Tap water in Flint is outrageously expensive, in addition to being outrageously poisoned. A new study finds that the city's residents paid the highest water bills in the country in 2015, even as dangerous amounts of lead flowed through their faucets.
The crisis in Flint began when the city switched its water source from Detroit's system to the Flint River, without adding corrosion controls to prevent the more mineral rich water from eroding the city's lead pipes. The study reveals that Flint households weren't just forced to drink less-safe water than Detroiters — they also paid three and a half times more for the privilege.
Flint residents paid roughly $864 a year for water service, nearly double the national average. And in an economically challenged city like Flint, that price may even constitute a violation of human rights.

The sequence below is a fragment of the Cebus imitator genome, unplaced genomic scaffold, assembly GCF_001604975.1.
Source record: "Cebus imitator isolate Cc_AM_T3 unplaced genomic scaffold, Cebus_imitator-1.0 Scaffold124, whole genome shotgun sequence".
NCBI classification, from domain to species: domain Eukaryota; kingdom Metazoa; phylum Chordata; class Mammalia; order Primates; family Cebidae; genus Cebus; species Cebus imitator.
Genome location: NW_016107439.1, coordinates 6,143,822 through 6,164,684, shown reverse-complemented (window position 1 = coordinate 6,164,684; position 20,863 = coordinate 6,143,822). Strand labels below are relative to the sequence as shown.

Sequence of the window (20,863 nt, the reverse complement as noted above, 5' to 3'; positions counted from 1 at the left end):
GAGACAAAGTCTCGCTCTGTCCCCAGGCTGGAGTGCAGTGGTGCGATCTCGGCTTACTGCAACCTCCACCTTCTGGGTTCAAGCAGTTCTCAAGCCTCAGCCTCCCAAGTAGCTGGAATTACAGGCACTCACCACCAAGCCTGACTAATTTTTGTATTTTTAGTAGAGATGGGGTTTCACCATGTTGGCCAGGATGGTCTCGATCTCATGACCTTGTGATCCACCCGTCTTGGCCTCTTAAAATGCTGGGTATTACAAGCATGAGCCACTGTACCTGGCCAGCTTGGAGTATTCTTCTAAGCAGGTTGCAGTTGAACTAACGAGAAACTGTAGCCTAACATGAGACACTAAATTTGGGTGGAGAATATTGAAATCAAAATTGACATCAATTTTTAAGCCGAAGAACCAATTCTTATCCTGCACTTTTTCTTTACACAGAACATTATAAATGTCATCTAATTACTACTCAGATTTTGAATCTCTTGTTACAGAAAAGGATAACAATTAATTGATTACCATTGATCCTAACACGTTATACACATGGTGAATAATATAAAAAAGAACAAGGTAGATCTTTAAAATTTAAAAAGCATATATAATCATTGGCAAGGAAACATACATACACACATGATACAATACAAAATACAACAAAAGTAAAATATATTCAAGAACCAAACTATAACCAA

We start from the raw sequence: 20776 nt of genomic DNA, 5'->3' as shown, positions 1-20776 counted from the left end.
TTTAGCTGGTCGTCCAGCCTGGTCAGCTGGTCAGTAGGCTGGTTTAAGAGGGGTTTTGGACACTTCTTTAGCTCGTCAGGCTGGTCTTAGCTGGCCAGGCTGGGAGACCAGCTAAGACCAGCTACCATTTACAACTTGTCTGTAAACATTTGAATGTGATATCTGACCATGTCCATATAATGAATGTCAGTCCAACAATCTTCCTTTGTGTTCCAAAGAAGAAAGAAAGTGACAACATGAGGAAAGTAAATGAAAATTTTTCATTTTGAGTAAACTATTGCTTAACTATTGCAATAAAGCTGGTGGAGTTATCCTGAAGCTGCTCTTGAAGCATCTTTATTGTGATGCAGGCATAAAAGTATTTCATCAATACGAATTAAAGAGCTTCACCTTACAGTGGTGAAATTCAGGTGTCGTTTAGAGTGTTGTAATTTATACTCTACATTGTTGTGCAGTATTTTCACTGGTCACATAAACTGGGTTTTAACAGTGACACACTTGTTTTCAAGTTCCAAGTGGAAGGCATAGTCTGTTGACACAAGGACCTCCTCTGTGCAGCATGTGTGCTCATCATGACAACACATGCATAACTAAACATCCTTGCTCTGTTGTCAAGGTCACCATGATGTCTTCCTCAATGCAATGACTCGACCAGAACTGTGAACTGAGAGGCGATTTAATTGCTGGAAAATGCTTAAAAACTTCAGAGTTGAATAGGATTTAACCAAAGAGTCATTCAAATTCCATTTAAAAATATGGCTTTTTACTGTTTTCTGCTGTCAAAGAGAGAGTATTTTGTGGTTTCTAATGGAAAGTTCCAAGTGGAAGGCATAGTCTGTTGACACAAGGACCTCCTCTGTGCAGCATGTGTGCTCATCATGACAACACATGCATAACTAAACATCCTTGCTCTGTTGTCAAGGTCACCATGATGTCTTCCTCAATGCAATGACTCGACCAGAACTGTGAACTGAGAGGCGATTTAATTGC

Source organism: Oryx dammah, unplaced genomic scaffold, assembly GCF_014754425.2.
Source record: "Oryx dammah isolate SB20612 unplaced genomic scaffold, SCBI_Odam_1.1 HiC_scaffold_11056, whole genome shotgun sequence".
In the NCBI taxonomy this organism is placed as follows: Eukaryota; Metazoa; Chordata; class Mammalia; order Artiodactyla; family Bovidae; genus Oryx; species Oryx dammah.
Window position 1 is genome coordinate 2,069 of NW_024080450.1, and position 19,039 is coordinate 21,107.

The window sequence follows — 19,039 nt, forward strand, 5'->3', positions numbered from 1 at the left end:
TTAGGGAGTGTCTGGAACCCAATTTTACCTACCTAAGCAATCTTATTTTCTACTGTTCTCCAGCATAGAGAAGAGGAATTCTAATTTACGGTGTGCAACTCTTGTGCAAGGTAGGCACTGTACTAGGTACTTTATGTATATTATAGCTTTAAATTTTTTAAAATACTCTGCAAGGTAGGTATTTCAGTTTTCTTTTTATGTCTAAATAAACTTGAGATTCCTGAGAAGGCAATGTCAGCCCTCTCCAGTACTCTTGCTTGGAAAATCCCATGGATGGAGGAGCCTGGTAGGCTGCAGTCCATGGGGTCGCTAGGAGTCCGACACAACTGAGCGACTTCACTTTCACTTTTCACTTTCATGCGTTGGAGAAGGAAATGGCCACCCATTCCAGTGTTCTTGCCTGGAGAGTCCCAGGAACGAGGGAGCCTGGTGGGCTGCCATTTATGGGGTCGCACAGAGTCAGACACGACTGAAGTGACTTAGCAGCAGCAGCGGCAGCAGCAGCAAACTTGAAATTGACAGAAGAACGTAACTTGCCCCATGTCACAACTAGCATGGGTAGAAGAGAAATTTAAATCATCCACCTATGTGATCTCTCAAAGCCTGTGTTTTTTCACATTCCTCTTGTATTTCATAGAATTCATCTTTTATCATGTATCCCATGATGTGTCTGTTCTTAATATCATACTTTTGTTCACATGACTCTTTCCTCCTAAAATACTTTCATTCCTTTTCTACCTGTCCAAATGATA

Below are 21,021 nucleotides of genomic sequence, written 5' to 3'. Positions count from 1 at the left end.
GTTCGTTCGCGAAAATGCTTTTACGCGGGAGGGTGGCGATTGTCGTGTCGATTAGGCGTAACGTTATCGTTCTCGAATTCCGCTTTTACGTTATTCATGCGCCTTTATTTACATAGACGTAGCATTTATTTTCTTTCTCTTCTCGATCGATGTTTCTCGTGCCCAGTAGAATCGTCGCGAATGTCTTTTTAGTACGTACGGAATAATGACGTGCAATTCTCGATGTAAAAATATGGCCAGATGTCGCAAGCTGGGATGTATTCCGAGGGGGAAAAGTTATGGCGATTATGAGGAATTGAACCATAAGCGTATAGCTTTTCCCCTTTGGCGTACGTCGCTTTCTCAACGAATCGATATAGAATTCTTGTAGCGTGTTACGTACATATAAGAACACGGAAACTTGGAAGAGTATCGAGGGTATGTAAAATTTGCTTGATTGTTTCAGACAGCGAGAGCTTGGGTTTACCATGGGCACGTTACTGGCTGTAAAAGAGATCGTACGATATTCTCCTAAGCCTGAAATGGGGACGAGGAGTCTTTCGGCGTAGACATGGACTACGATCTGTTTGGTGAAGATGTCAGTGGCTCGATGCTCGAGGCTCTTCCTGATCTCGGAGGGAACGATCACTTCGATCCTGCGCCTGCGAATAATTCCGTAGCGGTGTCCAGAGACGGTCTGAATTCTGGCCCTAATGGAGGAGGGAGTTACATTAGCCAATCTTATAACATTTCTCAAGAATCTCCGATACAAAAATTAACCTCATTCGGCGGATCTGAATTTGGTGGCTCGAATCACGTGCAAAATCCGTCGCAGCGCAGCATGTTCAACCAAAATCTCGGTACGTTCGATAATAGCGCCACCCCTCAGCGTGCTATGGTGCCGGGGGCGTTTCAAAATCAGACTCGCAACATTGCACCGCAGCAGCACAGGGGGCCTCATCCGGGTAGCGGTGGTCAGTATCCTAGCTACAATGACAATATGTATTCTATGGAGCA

Learn more about the Flint water crisis:
"It far exceeds what the United Nations designates as affordable for water and sewer service," Mary Grant, one of the study's authors, told the Detroit Free Press. Water service isn't supposed to exceed 3 percent of an area's income, according to international standards. In Flint, charges approached 7 percent.
The high cost of Flint water is a product of the city's fiscal crisis. The municipality was put under the authority of state-appointed emergency managers, who redirected funds from the water system to fulfill other obligations. Local attorney Valdemar L. Washington told the Free Press that the city's sewer fund had a surplus of $36 million in 2006, but ran a $23 million deficit by 2012.
Switching from Detroit's water system to the Flint River was supposed to save the city and its residents about $1 million a year. Michigan governor Rick Snyder has pledged to spend $360 million helping the city recover from the crisis that switch created.